Jewish World Review Oct. 24, 2002 / 18 Mar-Cheshvan, 5763
In the 1992 presidential race, the political wizard of the hour played upon the voters' feeling that the economy was in a dreadful state, though it had already emerged from a mild and brief recession. He played on the voters' yearning for "change" and invoked the term metronomically like a preacher at a country revival. Objective conditions did not matter. He won, beating a far more distinguished public servant and replacing good government, prosperity and peace with what has come to be known as the Clinton Scandals.
So it is today. Atmosphere matters more than objective conditions. Thus the party leaders' optimism waxes and wanes, for over the past few months the country's mood has been changeable. A few weeks back, the Republicans anticipated winning both houses of Congress on Nov. 5. Then the Democrats were in a state of frustrated confusion. Now both parties are pessimistic. It all has to do with the mood of the country, and the party leaders are uncertain as to that mood.
Historically speaking, the Democrats should be buoyant. The Republicans should be in mulligrubs. Owing to the presence of a Republican in the White House, this midterm election ought to be in the bag for the Democrats. They should be confident of picking up a seat or two in the Senate and enough in the House to grain control of it -- they need to pick up just six seats.
In the last century, on only three occasions has the president's party gained congressional seats during his first midterm election. Yet the Democrats and the Republicans are both in doubt of their chances. The Washington Prowler, my favorite political source who reports regularly online at theamericanprowler.org, says Republican Senate staffers are not expecting to move up into the leadership and some are expecting to see themselves and their bosses unemployed. The Democrats are bluer still, feeling frustrated that they have not presented a resonant national message to the electorate.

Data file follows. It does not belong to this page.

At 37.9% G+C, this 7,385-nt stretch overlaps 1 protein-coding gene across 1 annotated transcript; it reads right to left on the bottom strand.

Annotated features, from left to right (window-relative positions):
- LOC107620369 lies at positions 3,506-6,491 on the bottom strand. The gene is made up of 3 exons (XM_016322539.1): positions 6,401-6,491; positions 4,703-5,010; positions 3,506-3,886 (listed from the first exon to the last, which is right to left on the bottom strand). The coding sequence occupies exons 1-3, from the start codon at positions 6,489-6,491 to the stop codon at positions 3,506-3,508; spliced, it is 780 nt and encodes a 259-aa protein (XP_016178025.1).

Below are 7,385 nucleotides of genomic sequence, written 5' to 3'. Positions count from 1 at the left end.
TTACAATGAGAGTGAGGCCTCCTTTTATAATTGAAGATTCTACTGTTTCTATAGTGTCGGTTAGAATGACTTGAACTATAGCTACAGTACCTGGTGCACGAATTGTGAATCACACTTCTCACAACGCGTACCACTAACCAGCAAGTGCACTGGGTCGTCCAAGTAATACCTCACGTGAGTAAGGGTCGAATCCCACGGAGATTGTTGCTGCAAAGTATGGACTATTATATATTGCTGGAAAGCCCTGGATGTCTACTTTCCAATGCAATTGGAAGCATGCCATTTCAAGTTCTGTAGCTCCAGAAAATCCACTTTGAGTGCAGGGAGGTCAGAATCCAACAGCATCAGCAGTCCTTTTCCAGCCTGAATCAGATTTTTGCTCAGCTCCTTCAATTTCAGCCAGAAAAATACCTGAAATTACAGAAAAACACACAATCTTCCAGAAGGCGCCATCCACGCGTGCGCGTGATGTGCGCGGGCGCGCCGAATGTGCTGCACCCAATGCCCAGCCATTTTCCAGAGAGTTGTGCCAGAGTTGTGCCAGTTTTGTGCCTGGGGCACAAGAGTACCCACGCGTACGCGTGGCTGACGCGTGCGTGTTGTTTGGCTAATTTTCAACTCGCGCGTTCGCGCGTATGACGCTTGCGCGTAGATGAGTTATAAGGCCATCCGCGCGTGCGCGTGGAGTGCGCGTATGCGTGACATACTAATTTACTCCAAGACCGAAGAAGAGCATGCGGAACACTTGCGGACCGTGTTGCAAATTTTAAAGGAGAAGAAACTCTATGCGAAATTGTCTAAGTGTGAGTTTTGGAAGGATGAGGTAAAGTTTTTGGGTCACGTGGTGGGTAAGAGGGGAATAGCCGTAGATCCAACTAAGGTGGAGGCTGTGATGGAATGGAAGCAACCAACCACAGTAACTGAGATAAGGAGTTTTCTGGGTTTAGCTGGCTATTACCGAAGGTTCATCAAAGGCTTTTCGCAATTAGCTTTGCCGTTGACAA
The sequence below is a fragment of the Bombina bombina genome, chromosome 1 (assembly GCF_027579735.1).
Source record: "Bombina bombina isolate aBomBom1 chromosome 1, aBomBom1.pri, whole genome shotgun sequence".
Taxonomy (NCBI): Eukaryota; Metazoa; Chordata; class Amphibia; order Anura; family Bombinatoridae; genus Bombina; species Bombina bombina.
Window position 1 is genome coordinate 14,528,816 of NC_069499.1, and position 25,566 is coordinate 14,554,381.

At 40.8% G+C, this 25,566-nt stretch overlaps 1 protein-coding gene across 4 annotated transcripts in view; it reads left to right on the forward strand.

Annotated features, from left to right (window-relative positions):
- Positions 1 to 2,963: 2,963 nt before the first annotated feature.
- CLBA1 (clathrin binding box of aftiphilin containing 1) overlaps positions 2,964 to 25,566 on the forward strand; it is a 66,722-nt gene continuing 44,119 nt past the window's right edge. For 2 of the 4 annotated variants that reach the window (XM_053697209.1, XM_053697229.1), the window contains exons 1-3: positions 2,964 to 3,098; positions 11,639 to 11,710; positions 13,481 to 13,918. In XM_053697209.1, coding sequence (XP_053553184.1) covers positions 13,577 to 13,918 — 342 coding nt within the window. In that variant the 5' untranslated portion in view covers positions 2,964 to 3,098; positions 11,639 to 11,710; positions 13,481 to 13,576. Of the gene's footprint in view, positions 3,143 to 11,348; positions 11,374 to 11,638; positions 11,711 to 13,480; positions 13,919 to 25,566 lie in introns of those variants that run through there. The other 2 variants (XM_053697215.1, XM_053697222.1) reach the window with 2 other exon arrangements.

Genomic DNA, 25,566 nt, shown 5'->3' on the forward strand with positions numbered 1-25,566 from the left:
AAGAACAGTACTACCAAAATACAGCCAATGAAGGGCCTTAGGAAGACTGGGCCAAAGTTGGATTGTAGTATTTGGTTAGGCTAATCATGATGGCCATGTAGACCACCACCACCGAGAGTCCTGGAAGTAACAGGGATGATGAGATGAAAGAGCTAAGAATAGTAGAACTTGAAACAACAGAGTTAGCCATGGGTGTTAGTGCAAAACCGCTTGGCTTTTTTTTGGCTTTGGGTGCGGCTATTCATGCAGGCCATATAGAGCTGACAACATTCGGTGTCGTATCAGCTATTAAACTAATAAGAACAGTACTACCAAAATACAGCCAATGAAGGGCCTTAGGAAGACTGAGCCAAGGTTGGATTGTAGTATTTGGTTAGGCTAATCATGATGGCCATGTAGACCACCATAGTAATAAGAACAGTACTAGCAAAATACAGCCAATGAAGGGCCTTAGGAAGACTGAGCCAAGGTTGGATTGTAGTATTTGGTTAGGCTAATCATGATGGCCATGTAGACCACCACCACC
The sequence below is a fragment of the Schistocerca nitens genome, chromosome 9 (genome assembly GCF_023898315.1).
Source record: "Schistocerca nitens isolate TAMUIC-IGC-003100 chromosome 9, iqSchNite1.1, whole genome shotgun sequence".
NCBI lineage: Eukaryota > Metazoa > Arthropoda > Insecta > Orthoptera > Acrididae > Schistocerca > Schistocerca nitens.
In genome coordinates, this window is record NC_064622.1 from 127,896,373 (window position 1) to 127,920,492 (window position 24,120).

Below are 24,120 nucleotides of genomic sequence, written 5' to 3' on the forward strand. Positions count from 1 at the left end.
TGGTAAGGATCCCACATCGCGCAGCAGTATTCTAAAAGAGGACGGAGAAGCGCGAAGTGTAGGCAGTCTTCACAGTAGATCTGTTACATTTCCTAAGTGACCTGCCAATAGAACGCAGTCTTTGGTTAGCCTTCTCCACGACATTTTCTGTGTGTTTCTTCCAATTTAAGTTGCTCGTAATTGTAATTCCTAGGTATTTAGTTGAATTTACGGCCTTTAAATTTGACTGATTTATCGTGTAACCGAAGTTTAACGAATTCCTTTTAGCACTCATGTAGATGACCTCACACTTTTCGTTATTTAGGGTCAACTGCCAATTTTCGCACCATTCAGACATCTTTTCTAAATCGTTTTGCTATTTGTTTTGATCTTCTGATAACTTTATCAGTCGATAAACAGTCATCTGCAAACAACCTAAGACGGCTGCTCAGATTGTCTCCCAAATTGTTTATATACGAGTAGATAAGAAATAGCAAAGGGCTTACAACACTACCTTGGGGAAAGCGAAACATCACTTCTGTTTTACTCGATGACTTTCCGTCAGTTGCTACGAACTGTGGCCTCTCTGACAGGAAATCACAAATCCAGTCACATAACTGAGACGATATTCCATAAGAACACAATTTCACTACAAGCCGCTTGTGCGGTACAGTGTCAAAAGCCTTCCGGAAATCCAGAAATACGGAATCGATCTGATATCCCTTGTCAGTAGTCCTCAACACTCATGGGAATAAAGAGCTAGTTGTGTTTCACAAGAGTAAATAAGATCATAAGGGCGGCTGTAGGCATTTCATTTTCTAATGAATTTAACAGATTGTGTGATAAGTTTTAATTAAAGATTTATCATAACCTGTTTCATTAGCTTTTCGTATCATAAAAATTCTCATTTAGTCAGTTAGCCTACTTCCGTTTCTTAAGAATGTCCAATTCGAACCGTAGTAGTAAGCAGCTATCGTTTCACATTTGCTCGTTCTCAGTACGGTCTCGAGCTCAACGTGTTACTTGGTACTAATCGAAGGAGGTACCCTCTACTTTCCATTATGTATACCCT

The real reason they will not take the House and may lose the Senate is, as I say, "atmospherics." The Democrats' inability to make the economy an issue reflects the essential good sense of the American electorate. The economy is not as bad as Democrats have claimed. Despite the costs of Sept. 11, the corporate corruption (which is clearly not the Republicans' doing) and the burden on the federal budget of gearing up for war, the economy has done OK. It has not gone into recession and is in fact growing, probably at better than 4 percent in the last quarter. Thus the Democrats' hope of a return to a 1992 yearning for "change" has not been reprised.
The atmospherics are not working for the Democrats. They are working for the Republicans. That is because the threat against America posed by Sept. 11 and the administration's focus on Iraq's potential for mass destruction have provoked an instinct fundamental to Americans: the instinct for vigilance. Americans feel the first order of business is to protect the nation, and that means they will stand by the president and his party. They will return a Republican majority in the House and may by one vote tip the balance toward the Republicans in the Senate.
The Washington sniper's brutality has heightened the American instinct for vigilance. Voters want action taken. This, too, favors the president's party. The Senate will be decided in Arkansas, Colorado, Georgia, Minnesota, Missouri, New Hampshire, South Dakota and Texas. With the exception perhaps of Minnesota, all of those states are states where the instinct for vigilance is high. Right now, the polls suggests a wash, with Republicans and Democrats returning to the Senate in the same numbers as in the last Senate, though with different states. My hunch is that enough seats will actually go to the Republicans to give them a one-seat majority in the Senate. The reason is American concern for security. It all depends on the atmospherics, and I say the mood will favor the Republicans with majorities in both houses.
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